That’s one place where Dan and I differed originally, and it was the basis of my original blog post. However, in his subsequent post, he drops such absolutism while also managing to stick to his guns:
I’m really not trying to be snide here. There is value in this conversation over the long haul, but in the foreseeable future, evangelicals are going to be the base of the Republican party. And given current voting patterns, I’m just not convinced that there’s enough middle ground to be worth contesting. So what’s in it for people like me?
A fair question, Dan, and a hard one for me to answer. You highlight the study’s observation that “Evangelical diversity of views has not translated proportionately into diversity of voting,” as support for a “why bother” approach to evangelicals. My answer to that would be “you should bother because diversity of views has not translated proportionately into diversity of voting.” Where there is dissonance there is opportunity.
As you’ve said, you approach “Come let us reason together” from a partisan political perspective. That perspective is valid, but certainly not the only valid one. The end of the culture wars, toward which “Come let us reason together” is a step, certainly would have massive electoral implications, so the paper is bound to be discussed within that context. But the paper’s stated purpose, while politically significant, derives its significance not from any effect it may or may not have in the next election, but rather from it’s suggestions for moving beyond the climate in which intractable division thrives.
I do not wish to make Third Way’s study some kind of silver bullet, but until we dare to believe that we can overcome the bitter stasis of the culture war, politics will be nothing more than incremental whittling at the margins, and progress on consensus issues will continue to be upheld in the greater partisan freeze that is the inevitable fruit of wedge-issue politics.
Third Way’s “Come Let Us Reason Together” has already received plenty of attention. So far it’s been the subject of a Newsweek feature, an op-ed column in the Washington Post, and blog commentary, notably by my friend Pastor Dan at Street Prophets. The variety of these reports speaks to the diverse perspectives on religion and politics, even within the ranks of progressives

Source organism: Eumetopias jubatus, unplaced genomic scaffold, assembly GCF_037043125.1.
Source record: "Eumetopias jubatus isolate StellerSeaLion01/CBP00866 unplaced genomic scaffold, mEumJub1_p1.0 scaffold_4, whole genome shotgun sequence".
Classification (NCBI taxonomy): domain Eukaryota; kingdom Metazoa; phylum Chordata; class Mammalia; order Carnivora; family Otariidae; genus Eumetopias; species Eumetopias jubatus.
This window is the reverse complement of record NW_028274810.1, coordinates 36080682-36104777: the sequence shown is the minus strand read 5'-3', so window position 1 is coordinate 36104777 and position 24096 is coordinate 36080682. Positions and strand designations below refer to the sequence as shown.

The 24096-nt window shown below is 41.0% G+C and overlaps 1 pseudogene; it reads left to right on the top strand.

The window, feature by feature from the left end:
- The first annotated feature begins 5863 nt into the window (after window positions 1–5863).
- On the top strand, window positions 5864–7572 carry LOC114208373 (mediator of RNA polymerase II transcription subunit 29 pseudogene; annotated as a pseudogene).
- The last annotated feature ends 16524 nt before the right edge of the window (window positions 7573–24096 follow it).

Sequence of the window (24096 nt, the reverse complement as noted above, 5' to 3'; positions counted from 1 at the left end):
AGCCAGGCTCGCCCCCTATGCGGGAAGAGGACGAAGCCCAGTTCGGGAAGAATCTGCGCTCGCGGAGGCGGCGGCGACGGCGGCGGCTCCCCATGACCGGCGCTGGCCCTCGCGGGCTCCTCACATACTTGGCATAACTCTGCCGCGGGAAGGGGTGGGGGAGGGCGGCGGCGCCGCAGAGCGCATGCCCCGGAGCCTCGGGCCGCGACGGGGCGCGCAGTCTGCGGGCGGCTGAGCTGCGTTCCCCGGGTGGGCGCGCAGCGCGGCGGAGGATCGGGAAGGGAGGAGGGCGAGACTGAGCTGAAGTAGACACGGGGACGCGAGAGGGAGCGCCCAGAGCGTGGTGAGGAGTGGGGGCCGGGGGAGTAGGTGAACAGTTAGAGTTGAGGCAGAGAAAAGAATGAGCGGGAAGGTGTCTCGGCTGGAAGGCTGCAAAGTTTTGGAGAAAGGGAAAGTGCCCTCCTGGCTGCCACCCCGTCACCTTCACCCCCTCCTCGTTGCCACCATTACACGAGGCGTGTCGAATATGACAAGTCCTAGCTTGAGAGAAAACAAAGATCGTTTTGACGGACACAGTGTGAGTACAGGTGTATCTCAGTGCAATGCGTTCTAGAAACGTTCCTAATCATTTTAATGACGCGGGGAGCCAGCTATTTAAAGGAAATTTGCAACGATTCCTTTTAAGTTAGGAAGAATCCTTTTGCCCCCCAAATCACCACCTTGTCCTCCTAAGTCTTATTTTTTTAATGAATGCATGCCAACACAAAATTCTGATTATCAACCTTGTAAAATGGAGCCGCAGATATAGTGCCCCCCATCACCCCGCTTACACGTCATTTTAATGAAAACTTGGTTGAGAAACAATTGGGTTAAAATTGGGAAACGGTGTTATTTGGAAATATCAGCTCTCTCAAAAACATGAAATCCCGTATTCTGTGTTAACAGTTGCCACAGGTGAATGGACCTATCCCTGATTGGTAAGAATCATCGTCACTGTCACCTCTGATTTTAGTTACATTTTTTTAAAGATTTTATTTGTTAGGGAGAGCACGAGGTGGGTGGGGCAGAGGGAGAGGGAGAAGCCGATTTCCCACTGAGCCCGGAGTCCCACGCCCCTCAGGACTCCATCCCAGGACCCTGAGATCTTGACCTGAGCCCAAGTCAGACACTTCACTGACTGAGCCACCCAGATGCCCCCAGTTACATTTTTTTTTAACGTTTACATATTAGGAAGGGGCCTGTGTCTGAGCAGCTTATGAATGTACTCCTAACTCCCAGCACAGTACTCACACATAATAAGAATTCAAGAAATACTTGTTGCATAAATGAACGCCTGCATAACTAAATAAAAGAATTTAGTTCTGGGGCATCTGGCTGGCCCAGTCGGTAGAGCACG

EJ, while certainly a faithful and religiously informed person, approaches it as a secular political journalist, saying that Third way “takes a step toward religious conservatives by acknowledging the legitimacy of many of their moral concerns,” and treating it as a self-evident good.
Pastor Dan, coming from a progressive religious activist perspective, offers a different take:
Furthermore, as the study’s authors themselves point out, more than half of American evangelicals live in the South. Assuming that the Democrats do a bang-up job with the modernists and even attract a few centrists, that means they’ll win one-half of 2-5% of the electorate in the areas that make up the Republican base. That’s just not enough to put a state like Alabama into play, and even in a swing state like Virginia, the smart money is on the non-evangelicals in the D.C. suburbs…Forgive me for thinking that no matter how closely aligned young evangelicals are with the rest of the public on issues, 74% support for Republican candidates means they’re not ripe for the plucking by Dems